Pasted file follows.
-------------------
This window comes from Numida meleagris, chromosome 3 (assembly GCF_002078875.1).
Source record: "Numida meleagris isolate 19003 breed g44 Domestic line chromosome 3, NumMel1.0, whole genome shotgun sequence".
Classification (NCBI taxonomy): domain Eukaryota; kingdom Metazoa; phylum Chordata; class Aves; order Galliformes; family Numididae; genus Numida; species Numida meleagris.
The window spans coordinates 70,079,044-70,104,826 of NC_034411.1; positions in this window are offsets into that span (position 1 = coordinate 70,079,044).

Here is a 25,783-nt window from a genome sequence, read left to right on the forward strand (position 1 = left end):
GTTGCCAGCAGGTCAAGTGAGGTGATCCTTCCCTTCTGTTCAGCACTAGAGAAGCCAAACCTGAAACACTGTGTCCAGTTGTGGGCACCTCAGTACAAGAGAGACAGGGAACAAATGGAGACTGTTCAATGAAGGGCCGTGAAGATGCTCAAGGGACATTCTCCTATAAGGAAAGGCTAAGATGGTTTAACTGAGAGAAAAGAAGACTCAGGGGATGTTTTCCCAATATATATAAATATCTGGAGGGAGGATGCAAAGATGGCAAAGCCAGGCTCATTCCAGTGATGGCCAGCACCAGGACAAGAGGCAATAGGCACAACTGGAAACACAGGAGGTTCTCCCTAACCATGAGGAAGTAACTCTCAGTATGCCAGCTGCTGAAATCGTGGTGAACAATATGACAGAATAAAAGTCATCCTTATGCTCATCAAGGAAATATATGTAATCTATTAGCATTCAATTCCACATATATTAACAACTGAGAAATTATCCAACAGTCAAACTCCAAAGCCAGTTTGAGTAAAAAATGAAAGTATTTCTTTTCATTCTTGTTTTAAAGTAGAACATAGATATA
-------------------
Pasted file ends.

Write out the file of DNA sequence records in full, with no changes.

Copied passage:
This window comes from Numida meleagris, chromosome 3 (assembly GCF_002078875.1).
Source record: "Numida meleagris isolate 19003 breed g44 Domestic line chromosome 3, NumMel1.0, whole genome shotgun sequence".
Classification (NCBI taxonomy): domain Eukaryota; kingdom Metazoa; phylum Chordata; class Aves; order Galliformes; family Numididae; genus Numida; species Numida meleagris.
The window spans coordinates 70,079,044-70,104,826 of NC_034411.1; positions in this window are offsets into that span (position 1 = coordinate 70,079,044).

Here is a 25,783-nt window from a genome sequence, read left to right on the forward strand (position 1 = left end):
GTTGCCAGCAGGTCAAGTGAGGTGATCCTTCCCTTCTGTTCAGCACTAGAGAAGCCAAACCTGAAACACTGTGTCCAGTTGTGGGCACCTCAGTACAAGAGAGACAGGGAACAAATGGAGACTGTTCAATGAAGGGCCGTGAAGATGCTCAAGGGACATTCTCCTATAAGGAAAGGCTAAGATGGTTTAACTGAGAGAAAAGAAGACTCAGGGGATGTTTTCCCAATATATATAAATATCTGGAGGGAGGATGCAAAGATGGCAAAGCCAGGCTCATTCCAGTGATGGCCAGCACCAGGACAAGAGGCAATAGGCACAACTGGAAACACAGGAGGTTCTCCCTAACCATGAGGAAGTAACTCTCAGTATGCCAGCTGCTGAAATCGTGGTGAACAATATGACAGAATAAAAGTCATCCTTATGCTCATCAAGGAAATATATGTAATCTATTAGCATTCAATTCCACATATATTAACAACTGAGAAATTATCCAACAGTCAAACTCCAAAGCCAGTTTGAGTAAAAAATGAAAGTATTTCTTTTCATTCTTGTTTTAAAGTAGAACATAGATATA